Inquiring minds are across the Atlantic this morning about the persistant doubts of the Spanish financial system:
Increasing the required core capital ratio for the savings banks is a correct measure to take, but it does not eliminate the doubts on Spain’s financial system, according to Fitch rating agency, cited by Expansion. The economic daily reports that the September deadline indicated in the plan announced by the government by which the banks and rural cooperative banks must have core capital ratios of at least 8%, is too far away. Today Second Deputy Premier and Minister of the Economy Elena Salgado said that the unlisted savings banks will have their core capital targets increased to 9% or 10%. Fith believes that the programme does not introduce sufficient stimulus to create interest in the private sector to invest into the savings banks. The Ministry of Economy predicts that most of the 20 billion euros needed by the sector for recapitalisation will come from private investments; but the rating agency believes that there are still many doubts about the quality of the assets, especially regarding the savings banks, for them to be enticing to private investors.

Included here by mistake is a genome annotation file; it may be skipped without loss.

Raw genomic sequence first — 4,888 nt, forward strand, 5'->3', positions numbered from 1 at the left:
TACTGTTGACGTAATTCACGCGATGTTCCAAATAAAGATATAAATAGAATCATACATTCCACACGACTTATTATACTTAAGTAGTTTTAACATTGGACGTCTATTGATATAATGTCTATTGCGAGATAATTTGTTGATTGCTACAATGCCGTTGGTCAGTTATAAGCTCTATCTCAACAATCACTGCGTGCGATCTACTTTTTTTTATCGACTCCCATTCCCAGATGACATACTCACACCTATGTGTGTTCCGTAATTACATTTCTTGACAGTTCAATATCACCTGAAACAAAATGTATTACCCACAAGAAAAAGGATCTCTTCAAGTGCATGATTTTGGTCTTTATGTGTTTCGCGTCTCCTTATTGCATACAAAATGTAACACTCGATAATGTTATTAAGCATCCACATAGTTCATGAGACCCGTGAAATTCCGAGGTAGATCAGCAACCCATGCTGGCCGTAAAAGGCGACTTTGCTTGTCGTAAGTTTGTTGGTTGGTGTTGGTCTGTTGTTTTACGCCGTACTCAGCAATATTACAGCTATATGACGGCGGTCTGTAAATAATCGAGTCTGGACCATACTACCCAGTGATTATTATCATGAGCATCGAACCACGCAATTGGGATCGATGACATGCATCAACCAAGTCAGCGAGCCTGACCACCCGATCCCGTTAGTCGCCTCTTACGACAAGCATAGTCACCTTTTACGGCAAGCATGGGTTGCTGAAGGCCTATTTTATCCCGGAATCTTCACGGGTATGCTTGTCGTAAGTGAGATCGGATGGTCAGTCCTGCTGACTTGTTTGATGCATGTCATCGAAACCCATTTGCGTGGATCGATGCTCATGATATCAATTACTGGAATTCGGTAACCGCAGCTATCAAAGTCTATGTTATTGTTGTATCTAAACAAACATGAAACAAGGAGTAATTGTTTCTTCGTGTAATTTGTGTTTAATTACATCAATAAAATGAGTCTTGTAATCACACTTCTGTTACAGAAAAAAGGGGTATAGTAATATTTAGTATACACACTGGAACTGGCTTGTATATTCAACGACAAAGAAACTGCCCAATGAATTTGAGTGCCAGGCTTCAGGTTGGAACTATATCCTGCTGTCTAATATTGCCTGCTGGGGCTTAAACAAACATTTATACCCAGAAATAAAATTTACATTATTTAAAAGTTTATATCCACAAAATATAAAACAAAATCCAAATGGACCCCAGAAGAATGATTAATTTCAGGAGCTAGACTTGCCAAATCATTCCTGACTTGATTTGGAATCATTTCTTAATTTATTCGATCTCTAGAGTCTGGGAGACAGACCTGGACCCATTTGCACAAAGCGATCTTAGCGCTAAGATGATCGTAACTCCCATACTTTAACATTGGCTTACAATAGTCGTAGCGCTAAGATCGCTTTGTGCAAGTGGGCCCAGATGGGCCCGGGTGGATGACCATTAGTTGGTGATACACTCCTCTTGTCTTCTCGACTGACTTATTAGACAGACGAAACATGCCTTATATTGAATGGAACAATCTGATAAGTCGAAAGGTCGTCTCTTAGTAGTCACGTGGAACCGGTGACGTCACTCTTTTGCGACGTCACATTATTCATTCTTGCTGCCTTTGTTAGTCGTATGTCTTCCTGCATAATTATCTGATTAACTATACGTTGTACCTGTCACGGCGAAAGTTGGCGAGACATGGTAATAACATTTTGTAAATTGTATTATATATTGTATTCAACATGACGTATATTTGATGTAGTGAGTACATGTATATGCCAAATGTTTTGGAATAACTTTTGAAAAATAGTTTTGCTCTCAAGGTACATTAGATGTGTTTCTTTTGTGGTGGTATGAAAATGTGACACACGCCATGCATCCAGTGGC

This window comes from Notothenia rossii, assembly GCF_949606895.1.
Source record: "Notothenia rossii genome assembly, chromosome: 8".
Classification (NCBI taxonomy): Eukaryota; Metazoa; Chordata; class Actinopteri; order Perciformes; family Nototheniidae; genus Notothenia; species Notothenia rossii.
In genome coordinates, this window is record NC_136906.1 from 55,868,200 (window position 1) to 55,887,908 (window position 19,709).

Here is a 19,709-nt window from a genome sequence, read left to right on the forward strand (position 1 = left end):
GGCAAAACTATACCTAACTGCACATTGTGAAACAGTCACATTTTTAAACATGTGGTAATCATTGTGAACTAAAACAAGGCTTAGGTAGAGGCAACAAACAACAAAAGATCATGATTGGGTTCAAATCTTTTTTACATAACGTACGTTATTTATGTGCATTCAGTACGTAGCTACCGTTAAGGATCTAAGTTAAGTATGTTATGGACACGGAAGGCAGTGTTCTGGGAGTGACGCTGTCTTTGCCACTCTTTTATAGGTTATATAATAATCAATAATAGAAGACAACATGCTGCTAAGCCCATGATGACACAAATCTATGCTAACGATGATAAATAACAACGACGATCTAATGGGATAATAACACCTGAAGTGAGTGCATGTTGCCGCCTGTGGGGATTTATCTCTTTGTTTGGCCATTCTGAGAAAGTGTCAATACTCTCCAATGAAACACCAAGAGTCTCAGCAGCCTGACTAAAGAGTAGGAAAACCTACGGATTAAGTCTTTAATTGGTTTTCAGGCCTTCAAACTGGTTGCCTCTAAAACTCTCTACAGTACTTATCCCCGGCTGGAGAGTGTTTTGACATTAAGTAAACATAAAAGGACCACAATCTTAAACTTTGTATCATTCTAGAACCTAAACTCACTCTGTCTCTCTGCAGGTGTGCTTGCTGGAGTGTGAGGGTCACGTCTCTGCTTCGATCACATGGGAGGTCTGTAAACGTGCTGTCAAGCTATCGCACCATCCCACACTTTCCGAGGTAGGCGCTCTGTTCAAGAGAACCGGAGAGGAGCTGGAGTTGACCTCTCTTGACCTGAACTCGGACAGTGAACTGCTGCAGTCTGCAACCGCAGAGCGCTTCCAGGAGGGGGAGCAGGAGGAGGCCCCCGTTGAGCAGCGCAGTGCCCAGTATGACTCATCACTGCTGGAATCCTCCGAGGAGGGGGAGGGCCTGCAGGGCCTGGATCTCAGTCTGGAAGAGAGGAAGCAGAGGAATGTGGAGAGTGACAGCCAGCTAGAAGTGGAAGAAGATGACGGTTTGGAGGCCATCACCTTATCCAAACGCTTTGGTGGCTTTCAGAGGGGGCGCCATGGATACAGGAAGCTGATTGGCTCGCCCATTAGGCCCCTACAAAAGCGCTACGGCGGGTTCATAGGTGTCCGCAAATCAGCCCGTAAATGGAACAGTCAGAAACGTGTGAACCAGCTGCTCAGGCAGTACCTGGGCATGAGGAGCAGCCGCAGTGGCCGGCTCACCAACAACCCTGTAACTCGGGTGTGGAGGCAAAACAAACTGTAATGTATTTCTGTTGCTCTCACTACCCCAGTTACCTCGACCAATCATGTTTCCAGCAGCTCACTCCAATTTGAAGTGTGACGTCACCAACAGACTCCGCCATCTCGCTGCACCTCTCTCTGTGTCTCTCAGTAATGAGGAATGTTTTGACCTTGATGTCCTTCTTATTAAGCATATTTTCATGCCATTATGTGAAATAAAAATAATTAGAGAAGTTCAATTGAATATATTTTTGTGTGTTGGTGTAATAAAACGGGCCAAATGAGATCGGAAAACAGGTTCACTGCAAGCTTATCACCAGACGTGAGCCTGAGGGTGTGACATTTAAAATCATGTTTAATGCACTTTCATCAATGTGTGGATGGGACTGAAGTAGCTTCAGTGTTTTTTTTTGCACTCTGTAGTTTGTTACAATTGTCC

Hmmm…Why would anyone have doubts?
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